A succession of loud and shrill screams, bursting suddenly from
the throat of the chained form, seemed to thrust me violently back.
For a brief moment I hesitated -- I trembled. Unsheathing my rapier,
I began to grope with it about the recess; but the thought of an
instant reassured me. I placed my hand upon the solid fabric of the
catacombs, and felt satisfied. I reapproached the wall; I replied
to the yells of him who clamored. I re-echoed, I aided, I
surpassed them in volume and in strength. I did this, and the
clamorer grew still.
It was now midnight, and my task was drawing to a close. I had
completed the eighth, the ninth, and the tenth tier. I had finished
a portion of the last and the eleventh; there remained but a
single stone to be fitted and plastered in. I struggled with its
weight; I placed it partially in its destined position. But now
there came from out the niche a low laugh that erected the hairs
upon my head. It was succeeded by a sad voice, which I had difficulty
in recognising as that of the noble Fortunato. The voice said --
"Ha! ha! ha! -- he! he! he! - a very good joke, indeed -- an
excellent jest. We shall have many a rich laugh about it at the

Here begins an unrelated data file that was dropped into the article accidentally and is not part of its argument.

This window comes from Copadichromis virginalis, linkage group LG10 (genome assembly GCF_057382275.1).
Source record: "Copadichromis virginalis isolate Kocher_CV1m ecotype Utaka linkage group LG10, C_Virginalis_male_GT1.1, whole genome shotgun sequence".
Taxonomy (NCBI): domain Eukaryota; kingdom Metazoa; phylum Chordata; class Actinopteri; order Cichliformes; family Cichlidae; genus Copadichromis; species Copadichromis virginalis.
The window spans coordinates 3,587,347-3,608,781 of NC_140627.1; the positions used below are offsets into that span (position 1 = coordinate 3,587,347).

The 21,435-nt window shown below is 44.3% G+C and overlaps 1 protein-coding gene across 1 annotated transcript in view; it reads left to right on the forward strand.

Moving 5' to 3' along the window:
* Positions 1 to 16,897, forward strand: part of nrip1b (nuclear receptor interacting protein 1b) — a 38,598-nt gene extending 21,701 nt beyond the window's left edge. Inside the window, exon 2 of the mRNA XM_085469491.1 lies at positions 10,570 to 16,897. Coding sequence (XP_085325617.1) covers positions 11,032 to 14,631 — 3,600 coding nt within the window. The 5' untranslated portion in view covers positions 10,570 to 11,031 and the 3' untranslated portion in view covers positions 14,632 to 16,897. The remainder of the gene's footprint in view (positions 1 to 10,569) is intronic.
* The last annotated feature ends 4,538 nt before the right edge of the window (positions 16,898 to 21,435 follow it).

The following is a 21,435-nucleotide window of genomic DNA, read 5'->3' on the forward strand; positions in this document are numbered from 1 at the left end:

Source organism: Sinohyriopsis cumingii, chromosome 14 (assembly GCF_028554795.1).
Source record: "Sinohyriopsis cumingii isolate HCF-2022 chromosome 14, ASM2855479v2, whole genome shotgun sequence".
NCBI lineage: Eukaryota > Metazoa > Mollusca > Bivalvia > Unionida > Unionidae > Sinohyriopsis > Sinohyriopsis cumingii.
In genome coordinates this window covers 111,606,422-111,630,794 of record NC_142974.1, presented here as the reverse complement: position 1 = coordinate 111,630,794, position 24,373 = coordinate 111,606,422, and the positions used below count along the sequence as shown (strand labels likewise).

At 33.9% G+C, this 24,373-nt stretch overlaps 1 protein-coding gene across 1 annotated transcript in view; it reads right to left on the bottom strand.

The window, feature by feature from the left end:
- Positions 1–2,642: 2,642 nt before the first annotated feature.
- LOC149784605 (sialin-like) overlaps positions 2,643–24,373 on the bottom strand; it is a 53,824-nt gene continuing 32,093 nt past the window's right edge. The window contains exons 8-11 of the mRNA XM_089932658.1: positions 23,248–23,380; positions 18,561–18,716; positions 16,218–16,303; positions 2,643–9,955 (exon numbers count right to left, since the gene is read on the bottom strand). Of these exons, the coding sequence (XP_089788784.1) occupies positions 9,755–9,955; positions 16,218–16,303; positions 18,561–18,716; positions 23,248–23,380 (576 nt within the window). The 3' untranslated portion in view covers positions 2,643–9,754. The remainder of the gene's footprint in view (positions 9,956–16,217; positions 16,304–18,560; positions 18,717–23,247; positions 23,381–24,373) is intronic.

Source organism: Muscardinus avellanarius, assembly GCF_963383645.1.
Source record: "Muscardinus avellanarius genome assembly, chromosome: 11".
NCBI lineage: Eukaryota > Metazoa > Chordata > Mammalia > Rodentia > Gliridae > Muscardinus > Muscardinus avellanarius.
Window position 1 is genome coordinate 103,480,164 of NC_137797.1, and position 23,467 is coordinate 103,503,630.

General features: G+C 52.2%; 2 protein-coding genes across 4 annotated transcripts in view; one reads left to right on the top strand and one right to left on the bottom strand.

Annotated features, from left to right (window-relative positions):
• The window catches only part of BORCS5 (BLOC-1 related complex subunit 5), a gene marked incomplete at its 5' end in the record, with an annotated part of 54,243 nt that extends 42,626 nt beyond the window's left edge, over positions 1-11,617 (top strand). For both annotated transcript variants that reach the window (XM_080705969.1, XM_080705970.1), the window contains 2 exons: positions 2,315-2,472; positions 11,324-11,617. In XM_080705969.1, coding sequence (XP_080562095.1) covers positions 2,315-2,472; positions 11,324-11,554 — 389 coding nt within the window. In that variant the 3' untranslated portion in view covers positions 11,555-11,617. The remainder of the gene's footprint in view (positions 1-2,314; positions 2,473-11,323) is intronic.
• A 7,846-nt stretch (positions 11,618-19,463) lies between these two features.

palazzo -- he! he! he! -- over our wine -- he! he! he!"
"The Amontillado!" I said.
"He! he! he! -- he! he! he! -- yes, the Amontillado. But
is it not getting late? Will not they be awaiting us at the
palazzo, the Lady Fortunato and the rest? Let us be gone."
"Yes," I said, "let us be gone."
"For the love of God, Montressor!"
"Yes," I said, "for the love of God!"
But to these words I hearkened in vain for a reply. I grew
impatient. I called aloud --
No answer. I called again --
No answer still. I thrust a torch through the remaining aperture
and let it fall within. There came forth in return only a jingling
of the bells. My heart grew sick; it was the dampness of the catacombs
that made it so. I hastened to make an end of my labor. I forced the
last stone into its position; I plastered it up. Against the new
masonry I re-erected the old rampart of bones. For the half of a
century no mortal has disturbed them. In pace requiescat!
~~~~~~~ THE END ~~~~~~~